But then again, not everyone’s lucky to have Alltel in their area, so this is still a fantastic thing.

  18. Xerloq says:

    When did they start extending contracts? I had them for 6 years (up until 2 years ago) and changed my contract all the time and never once had it extended. I had changed my rate plan the month before I left them with no extension.

    But, really, what do I care. They’re evil in my book which is why I left.

  19. Rootman says:

    In July I switched to AT&T for the iPhone and got screwed by this Verizon policy when I tried to cancel my wife’s cell phone in August (her employer provides a Blackberry and she didn’t need the extra device). My wife’s line had defaulted to a per-minute plan after I left and when I called the cancel service the customer service rep “generously” backdated us into a new rate plan to save costs on the final bill. They did not inform me of the contract renewal or $175 early termination fee which was deducted from my checking account in September without so much as a bill (my paperless billing apparently terminated when I closed the account and no hard copy was provided). After 30 minutes with customer service they relented and I am waiting for a credit that “will arrive in the mail in early November”. I am not holding my breath.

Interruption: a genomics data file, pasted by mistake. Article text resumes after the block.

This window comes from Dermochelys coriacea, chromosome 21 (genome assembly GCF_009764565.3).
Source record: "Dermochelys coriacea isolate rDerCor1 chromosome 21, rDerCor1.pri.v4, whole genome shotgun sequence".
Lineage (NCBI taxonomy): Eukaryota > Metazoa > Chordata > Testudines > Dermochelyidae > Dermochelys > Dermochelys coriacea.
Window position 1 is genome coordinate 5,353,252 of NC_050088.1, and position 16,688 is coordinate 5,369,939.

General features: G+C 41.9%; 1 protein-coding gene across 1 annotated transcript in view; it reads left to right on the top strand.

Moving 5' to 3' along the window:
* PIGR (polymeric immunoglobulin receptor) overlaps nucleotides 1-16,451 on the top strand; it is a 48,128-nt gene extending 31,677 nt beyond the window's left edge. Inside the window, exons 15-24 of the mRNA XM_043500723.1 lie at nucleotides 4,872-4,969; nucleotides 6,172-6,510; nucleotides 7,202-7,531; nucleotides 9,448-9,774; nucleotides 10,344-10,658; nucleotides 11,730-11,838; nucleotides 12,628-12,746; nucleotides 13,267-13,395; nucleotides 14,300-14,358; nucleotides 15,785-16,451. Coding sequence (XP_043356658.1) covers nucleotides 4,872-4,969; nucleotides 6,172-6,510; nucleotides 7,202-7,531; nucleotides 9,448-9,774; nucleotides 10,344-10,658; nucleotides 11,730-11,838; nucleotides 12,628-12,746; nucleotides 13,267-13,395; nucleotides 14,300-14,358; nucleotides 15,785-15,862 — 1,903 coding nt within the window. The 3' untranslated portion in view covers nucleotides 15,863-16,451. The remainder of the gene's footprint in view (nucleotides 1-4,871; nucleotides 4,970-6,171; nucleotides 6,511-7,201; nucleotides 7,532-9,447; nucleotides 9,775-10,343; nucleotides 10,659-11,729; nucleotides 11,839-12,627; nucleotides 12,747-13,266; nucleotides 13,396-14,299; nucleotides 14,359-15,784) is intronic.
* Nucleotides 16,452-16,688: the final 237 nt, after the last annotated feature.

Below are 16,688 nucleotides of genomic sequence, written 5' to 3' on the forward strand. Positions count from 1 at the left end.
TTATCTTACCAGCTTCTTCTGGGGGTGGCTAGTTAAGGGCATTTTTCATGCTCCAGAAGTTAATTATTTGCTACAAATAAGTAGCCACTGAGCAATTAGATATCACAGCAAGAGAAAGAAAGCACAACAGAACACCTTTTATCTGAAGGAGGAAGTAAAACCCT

20. bostonguy says:

    I had a huge problem when switching from AT&T Wireless to Verizon* in early 2005.

    I knew I would have to pay a term. fee on one of my 2 lines, but they insisted that I owed the fee on BOTH lines. Then they said I had a new 2 year contract on phone X. Since I just bought the phone online, and never saw any fine print, I knew I was in the clear. The woman kept insisting I DID have a contract, so I demanded she fax me a copy. She claimed they had a contract, but she couldn’t send me a copy. That’s when I informed her that I wouldn’t do something as stupid as enter into a 2 year contract without actually signing something, and since I hadn’t, I knew she was just trying to force me to pay just to move my service. After a few 40 minute calls, I got them to offer to “forgive” me on the 2nd term. fee.

    *Yeah, Verizon is evil too, but everyone I know also has them, so it’s much cheaper to use them for service.

  21. jwbo says:

    They do a good thing and everyone still bashes them. Be happy that an industry leader is making steps in the right direction.